With Amanda and Dawson--and many others in the real world, of course--the class differences were less important than their similarities. Neither one of them got along with their parents, both were intelligent, both had dreams, and over the years, both of them had disappointments.
Q: Today, we can easily reconnect with people from our past via Facebook and other social networking sites. How often do you think people try to find their first love on these sites?
A: It’s very common. I know people who’ve reconnected with someone from their past then later married them, but that’s probably less common than simply reaching out via social media to an old boyfriend or girlfriend simply to find out what’s been going on in their lives. I can understand the draw: First love is powerful because it’s a first, and it’s almost impossible to forget.
Q: At the point when Amanda and Dawson reconnect, Amanda has been married almost twenty years and it’s clear she is having problems in her marriage. Having been married for 22 years yourself, what would you say is the key to a successful marriage?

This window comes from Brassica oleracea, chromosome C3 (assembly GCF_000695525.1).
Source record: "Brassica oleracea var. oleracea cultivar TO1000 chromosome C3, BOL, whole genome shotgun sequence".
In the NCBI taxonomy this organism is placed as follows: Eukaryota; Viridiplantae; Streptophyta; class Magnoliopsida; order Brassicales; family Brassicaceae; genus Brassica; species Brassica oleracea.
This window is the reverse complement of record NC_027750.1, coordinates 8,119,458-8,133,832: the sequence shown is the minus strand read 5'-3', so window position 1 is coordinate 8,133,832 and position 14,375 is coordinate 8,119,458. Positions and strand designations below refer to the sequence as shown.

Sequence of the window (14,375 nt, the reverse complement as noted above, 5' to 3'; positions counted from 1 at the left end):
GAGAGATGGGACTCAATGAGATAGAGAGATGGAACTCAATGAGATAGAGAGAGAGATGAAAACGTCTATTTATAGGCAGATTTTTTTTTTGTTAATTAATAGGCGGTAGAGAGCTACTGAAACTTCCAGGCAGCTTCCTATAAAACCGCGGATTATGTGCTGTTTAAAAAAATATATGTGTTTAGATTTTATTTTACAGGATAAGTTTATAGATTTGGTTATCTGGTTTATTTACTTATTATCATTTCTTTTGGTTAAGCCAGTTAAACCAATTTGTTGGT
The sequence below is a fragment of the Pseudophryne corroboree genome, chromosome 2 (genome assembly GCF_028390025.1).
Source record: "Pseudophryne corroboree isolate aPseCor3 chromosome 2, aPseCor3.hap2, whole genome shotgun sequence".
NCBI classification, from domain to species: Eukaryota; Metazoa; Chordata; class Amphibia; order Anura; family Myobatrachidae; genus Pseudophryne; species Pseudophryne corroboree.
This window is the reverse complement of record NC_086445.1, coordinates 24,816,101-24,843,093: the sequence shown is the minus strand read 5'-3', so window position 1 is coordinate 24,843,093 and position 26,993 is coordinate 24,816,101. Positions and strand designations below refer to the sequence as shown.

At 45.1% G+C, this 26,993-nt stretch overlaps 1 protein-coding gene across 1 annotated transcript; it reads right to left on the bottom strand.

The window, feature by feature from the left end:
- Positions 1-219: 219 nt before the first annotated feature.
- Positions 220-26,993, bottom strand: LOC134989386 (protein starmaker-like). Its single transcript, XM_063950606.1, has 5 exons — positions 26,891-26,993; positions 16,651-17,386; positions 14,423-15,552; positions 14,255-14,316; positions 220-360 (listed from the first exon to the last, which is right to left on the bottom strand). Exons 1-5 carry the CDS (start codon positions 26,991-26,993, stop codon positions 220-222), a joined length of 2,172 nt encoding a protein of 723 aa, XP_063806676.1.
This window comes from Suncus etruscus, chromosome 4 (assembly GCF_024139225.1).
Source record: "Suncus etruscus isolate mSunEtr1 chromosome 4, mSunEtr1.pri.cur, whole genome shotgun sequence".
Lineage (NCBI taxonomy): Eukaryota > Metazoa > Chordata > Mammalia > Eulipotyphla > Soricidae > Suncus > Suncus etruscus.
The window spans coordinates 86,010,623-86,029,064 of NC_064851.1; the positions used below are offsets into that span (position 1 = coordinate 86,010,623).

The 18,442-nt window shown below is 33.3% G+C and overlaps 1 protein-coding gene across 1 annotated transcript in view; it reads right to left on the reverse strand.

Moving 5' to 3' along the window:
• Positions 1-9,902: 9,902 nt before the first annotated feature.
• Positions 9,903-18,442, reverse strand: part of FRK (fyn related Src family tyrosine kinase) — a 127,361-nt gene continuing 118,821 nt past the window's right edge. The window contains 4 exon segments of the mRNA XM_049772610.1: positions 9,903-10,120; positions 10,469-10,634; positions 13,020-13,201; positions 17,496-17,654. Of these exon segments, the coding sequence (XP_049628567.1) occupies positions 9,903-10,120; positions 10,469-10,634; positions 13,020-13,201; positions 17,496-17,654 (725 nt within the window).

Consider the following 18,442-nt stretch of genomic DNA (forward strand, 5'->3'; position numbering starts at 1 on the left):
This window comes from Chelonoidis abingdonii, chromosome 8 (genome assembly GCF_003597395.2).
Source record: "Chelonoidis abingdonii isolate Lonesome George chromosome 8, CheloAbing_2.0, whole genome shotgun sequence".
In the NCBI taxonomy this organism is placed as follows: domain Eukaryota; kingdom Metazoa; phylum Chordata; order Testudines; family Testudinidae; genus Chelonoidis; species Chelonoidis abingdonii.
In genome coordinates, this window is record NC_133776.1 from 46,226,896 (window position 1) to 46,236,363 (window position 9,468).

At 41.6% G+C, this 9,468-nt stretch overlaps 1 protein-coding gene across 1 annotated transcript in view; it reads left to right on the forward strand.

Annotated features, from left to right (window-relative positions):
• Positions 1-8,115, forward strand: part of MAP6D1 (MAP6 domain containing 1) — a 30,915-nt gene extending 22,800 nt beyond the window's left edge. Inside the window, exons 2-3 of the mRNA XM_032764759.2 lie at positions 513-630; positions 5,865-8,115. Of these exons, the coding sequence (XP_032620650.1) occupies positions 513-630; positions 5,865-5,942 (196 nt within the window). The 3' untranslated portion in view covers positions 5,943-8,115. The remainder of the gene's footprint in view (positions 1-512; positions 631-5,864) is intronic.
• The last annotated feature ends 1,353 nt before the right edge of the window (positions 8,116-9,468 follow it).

A: For every couple, it’s different, because every couple faces different challenges, and every person has differing abilities when it comes to meeting those challenges. The key to any successful marriage is to realize that the commitment you once made to each other is the most important aspect to keep in mind. That simple truth, if truly felt, should be enough to make you realize that you can’t put that commitment at risk. If your partner feels the same way, he or she wouldn’t put that commitment at risk either.
At the same time, it’s important to understand that all marriages have challenging periods. No one is perfect, after all. But if the commitment to each other--which sometimes requires a commitment to change--is truly felt, then most likely, that marriage will be successful.
Q: This book has a large, spiritual component to it. Tuck sees Clara, his dead wife, and Dawson sees a man in a blue windbreaker, although he is not sure who he is and the reader does not find out until the end. Do you believe in ghosts?